In July 2016, we were at a rather dark and disappointing stage in my sister's journey. After endless appointments and numerous treatments, they had nothing left to offer her. She had rejected every available therapy, and so here we were. Waiting for the next treatment was hard enough, but accepting that there would not be a next was beyond hard. I did not know immediately, but it was in August when I realized that sitting by and waiting for the end was not an option.
I would have loved to take her farther, maybe to Disneyland but she was still sick. So instead, I did what we could under the circumstances that were set before us. I planned a trip to Utah with my sister and parents to go to an amusement park, visit an aquarium, eat In-N-Out Burger and just get away from it all.
Through every leg of her treatment, I have been beside her. And honestly, outside of cancer, our relationship did and has continued to struggle. This trip though, it was a chance to just be sisters. Not be a statistic or to think about what the end would be like. No, it was our chance to make memories that I was not sure we would have another chance to make.
When we were high above the park in sky buckets, I took it all in. Not just the beautiful view of the fall foliage, but just the moment that I was living in – sitting next to the sister who I thought I was going lose in a matter of months, finally sharing time with her in a place that wasn't a hospital or clinic, enjoying life despite how tragically it seemed to be unfolding.
I have questioned many times throughout all of this why it had to happen to her. How it was possible for life to be so unfair and I tried to reason that beyond my wants, it was unchangeable. But more than anything, I thought about how much she would be missing and how different life was going to be without her in it. In that particular moment, though, it was not about any of those things.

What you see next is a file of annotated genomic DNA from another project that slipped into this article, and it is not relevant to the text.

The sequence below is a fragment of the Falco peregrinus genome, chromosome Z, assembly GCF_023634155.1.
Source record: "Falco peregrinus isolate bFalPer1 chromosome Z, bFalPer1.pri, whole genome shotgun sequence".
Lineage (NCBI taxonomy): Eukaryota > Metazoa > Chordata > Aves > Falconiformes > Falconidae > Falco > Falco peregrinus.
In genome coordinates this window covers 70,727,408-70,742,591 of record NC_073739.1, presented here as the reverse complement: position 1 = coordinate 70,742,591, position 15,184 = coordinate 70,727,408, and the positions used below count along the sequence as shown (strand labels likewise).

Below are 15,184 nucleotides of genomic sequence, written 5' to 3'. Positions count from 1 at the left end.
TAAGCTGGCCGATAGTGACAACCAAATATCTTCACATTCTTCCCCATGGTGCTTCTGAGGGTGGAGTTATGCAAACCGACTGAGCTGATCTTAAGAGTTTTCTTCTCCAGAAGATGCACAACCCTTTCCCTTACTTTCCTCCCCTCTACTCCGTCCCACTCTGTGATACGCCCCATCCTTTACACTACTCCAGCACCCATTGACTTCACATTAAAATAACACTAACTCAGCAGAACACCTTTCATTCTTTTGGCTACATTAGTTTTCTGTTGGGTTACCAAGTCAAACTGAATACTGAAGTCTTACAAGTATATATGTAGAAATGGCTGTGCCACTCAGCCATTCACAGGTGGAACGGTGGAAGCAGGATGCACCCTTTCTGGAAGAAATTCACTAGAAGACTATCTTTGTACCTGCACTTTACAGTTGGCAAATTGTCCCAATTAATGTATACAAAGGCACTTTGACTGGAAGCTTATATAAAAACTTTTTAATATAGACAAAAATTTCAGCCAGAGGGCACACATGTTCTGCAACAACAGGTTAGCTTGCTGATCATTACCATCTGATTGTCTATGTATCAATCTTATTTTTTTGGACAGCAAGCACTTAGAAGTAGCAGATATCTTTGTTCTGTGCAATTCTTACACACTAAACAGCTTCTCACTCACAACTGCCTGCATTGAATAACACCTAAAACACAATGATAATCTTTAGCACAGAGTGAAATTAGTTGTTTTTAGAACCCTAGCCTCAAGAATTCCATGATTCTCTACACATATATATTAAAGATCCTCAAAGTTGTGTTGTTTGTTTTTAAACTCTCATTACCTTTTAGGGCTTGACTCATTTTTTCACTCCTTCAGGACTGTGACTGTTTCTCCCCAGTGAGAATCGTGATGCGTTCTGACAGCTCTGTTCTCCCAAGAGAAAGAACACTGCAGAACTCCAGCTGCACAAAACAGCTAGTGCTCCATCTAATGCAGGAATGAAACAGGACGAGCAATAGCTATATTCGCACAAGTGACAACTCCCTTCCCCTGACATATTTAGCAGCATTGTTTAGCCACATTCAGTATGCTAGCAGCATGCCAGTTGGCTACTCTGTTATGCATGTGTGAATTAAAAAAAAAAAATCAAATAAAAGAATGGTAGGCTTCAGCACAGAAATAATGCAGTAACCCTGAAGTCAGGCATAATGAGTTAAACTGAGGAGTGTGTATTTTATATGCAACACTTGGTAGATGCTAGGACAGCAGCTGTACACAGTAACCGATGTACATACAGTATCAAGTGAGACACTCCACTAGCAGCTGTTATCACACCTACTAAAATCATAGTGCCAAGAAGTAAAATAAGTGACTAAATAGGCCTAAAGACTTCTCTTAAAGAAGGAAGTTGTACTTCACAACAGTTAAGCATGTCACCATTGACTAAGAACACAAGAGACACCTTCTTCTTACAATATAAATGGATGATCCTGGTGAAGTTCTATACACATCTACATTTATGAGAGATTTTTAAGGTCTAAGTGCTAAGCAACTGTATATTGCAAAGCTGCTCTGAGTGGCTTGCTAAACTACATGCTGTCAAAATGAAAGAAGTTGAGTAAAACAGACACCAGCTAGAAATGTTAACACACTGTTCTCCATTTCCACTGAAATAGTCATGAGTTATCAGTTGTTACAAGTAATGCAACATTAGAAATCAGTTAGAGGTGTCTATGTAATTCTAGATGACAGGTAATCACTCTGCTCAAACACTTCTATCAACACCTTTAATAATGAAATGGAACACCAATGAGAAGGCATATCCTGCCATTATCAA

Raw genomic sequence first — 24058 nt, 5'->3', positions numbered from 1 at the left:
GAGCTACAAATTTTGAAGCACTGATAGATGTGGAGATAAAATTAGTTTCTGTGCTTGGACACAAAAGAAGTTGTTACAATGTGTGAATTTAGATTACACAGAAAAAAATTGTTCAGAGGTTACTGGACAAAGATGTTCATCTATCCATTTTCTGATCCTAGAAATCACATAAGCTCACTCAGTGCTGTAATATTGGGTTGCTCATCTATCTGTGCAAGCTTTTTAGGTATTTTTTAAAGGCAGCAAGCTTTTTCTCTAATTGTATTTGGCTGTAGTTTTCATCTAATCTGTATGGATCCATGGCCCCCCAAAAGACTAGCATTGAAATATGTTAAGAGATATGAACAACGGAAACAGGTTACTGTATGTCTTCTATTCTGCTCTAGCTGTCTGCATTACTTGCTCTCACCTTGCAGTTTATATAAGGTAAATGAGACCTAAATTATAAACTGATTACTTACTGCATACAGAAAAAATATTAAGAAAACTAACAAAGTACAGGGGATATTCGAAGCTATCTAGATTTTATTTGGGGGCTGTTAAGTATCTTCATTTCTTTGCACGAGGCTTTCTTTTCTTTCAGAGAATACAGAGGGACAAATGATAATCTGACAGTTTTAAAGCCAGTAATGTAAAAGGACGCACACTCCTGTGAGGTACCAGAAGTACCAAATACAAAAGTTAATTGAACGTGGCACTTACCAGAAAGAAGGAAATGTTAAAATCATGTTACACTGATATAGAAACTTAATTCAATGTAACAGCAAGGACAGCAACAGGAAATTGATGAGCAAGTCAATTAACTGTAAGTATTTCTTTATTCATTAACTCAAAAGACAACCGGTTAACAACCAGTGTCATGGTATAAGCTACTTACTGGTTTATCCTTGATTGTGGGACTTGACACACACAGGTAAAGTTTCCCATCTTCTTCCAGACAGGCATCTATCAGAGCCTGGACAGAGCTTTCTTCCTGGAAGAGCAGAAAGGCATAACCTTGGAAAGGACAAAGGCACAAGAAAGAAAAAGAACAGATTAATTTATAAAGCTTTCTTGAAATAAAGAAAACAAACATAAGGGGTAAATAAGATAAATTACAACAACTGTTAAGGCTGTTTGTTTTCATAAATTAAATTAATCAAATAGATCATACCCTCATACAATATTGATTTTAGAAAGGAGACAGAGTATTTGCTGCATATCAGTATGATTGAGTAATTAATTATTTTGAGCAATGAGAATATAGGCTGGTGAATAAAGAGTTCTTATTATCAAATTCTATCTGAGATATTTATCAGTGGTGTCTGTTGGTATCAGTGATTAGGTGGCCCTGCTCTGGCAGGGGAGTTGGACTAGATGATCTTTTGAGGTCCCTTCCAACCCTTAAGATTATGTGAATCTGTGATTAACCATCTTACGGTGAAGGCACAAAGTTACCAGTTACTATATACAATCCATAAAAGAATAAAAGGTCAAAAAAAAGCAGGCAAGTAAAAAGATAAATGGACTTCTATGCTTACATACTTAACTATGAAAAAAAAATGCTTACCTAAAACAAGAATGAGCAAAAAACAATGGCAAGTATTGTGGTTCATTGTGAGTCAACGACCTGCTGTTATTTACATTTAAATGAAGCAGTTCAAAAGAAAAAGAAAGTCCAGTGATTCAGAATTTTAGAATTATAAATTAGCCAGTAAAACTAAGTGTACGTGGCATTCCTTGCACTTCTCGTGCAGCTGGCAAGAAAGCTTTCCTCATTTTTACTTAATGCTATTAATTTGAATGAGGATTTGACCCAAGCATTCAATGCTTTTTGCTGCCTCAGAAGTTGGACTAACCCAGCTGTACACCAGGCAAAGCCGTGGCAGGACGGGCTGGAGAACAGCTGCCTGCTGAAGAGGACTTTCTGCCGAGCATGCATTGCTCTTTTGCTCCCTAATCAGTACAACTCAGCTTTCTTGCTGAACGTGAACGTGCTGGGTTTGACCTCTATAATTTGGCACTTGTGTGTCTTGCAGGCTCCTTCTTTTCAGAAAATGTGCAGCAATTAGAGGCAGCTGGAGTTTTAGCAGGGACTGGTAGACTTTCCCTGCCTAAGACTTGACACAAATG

In stark contrast, it was the total opposite. It was about living the life that she had to the fullest, no matter what. It was a reminder that even though cancer steals so much, we do not have to let it control everything or let the stress of this horrible disease make for more bad days than good.
A few short weeks after that trip, we got the miracle that we hoped for and my sister began an experimental immunotherapy that led to a successful bone marrow transplant. As happy as I was and as grateful as I continue to be for the outcome, I think cancer has made me see life quite differently than I used to.
I have heard many clichés during this, and I am not a fan. That does not mean that I am so ignorant to not see that they exist for a reason. Yes, while physically removing yourself from a situation is a forced way and an easier way to separate yourself, it is not needed to gain perspective. I did not need to visit an amusement park hundreds of miles away to appreciate the time that I was getting with my sister.
Cancer is hard and often all-consuming. I feel that it is still incredibly important to appreciate the little things in life and enjoy those everyday moments that we take for granted. Simply looking around and finding the bright spots is so very important, despite how bleak things may seem. Life is precious, and sharing it with the ones you love is what makes it so worth it. Regardless of where those moments happen or what is occurring while they are unfolding.